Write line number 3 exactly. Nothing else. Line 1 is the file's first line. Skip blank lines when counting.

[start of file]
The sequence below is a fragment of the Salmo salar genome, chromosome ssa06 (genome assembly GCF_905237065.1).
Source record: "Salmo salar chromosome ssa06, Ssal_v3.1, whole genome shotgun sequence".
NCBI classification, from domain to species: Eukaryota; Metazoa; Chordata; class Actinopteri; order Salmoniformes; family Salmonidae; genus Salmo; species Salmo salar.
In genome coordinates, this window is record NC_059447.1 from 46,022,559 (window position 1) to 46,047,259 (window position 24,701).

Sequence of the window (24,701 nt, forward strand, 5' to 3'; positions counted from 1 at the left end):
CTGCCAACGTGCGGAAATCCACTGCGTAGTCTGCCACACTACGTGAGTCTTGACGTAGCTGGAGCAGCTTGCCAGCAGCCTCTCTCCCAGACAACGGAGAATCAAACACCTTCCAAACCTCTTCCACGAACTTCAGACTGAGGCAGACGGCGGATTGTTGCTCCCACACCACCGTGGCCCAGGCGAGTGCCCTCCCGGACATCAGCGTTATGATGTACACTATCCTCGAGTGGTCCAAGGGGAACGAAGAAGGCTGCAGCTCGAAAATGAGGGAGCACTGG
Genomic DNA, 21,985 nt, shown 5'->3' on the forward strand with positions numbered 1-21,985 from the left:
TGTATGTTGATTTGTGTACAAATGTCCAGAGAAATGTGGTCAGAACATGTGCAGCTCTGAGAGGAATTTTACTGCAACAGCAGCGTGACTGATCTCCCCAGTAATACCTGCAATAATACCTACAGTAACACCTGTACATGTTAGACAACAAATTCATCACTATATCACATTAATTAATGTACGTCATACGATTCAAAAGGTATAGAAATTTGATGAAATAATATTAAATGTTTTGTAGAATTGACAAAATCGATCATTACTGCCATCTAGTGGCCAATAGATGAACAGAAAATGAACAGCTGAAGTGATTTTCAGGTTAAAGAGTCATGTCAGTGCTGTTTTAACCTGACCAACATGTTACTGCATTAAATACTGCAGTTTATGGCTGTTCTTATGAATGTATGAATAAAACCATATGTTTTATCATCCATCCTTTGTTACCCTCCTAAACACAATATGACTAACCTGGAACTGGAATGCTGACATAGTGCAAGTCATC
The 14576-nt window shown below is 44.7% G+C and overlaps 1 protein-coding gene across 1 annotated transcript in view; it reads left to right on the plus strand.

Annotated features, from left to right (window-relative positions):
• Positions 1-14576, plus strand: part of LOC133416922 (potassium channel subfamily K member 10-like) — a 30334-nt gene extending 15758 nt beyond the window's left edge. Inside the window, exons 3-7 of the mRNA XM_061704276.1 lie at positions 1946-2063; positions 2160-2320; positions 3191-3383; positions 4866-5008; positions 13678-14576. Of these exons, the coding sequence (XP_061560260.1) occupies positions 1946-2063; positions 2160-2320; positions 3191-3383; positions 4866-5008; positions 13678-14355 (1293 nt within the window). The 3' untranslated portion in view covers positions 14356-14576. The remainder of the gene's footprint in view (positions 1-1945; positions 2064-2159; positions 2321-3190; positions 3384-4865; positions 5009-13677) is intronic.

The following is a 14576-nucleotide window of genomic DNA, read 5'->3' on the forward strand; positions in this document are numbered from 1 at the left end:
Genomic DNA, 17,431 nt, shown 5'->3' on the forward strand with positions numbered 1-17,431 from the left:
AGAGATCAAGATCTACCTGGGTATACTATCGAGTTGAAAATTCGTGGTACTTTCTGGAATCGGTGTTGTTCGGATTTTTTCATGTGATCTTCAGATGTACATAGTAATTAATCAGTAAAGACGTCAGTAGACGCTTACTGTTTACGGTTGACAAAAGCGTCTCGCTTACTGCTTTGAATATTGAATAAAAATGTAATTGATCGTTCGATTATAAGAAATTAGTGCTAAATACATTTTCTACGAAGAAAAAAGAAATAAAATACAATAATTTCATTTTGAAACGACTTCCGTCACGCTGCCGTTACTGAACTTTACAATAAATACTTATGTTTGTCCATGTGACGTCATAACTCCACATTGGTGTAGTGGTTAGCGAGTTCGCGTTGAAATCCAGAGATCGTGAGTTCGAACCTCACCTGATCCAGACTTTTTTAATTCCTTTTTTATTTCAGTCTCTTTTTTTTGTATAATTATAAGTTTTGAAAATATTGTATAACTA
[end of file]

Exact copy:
NCBI classification, from domain to species: Eukaryota; Metazoa; Chordata; class Actinopteri; order Salmoniformes; family Salmonidae; genus Salmo; species Salmo salar.